Riverside crimes

Sunset from Thamesmead
I took a walk along the Thames the other day – I hadn’t been well, and I needed to get out and get some exercise. I walked up to Thamesmead – this might not strike you as the most attractive of walks, but on a sunny afternoon it’s peaceful, and when you get to the tip of Thamesmead (well, the Greenwich/Bexley borough boundary, more or less the last chance to leave the walk before you end up in the wilderness of Crossness) you can get a stunning view like that above.

Nice day for a snooze
But it’s also a depressing walk – full of monuments to decades of bad planning. Trouble is, we have to live with the legacy of crap decision making from the 70s through to the 90s. Start at King Henry’s Wharf, the rather miserable 1990s Barratt-style development as you enter Woolwich from Charlton, and you’ll start to see why. It’s cut off from decent transport links by a rotten strip of industrial yards, giving it an oddly isolated feel. Yes, there’s great views of the Thames Barrier (and, er, of Tate and Lyle’s Silvertown works), but what’s the point in an inner London housing development that seems to encourage car use? You get the feeling nobody really thought this through properly. With the property boom just starting 10 years ago, they probably didn’t.

Woolwich Dockyard Aquatic Centre
Sadly, this mistake was made before – walk further along and you get to the Woolwich Dockyard estate, built in the 1970s (by the GLC). It came with an aquatic centre, which is now rotting away (with obligatory England flag hoisted up in protest). Again, it’s cut off from the outside world by the old dock wall. I’m sure the people who designed this are living lives of happy retirement. Presumably not behind a huge brick wall on Woolwich Church Street. Further along (and behind the aquatic centre) is the Mast Pond Wharf blocks – which look pretty well-designed, and sit on stilts in anticipation of flooding, another risk of living on the Woolwich Dockyard estate… Still, things were a bit more stylish around here once.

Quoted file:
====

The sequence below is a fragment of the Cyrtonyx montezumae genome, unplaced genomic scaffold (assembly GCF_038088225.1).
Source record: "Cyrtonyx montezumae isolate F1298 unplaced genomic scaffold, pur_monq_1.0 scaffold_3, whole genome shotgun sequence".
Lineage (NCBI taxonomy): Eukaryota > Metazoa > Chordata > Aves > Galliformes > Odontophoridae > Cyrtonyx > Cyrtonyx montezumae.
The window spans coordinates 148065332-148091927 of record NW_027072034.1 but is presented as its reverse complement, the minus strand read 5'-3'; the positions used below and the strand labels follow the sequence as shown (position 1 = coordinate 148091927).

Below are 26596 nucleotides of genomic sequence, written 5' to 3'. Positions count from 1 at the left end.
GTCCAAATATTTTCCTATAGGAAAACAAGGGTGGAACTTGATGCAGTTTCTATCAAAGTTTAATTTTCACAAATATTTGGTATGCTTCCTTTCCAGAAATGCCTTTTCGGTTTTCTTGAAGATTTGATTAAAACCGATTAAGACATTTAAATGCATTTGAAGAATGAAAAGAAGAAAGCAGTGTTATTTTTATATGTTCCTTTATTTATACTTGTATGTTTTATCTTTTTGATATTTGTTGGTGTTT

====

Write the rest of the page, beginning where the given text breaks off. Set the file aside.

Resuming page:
Heading towards the ferry
Cross the ferry approach, and you’ll see where great chunks of Woolwich have been flattened for future, mystery development – was the Crown and Cushion pub really not worth saving then, Greenwich Council? Did the last remnant of the old Woolwich riverside not mean anything to them? But there is a horrible, windswept park, Royal Arsenal Gardens, which opened in 2000 and just seems to be a place to walk through as quickly as possible.

Woolwich!
The proposed Greenwich Waterfront Transit (if it ever gets built) might make the Royal Arsenal redevelopment feel less isolated – yes, it’s behind a brick wall, and some people have paid serious money for these pads. Their residents’ forum is members-only, but I remember when it wasn’t, and some people seemed a little surprised to find their bought off-plan developments were actually in Woolwich… maybe the sign on Building 50 above will help them. It’s a puzzling development – so many historical buildings, but it just feels like someone’s built some flats on a retail park – and sad to see wealth stuck behind a brick wall when Woolwich itself has some of the worst poverty in London. Just at the end of building 50 is a ventilation shaft for the Docklands Light Railway extension – that’s someone’s river view buggered up, then…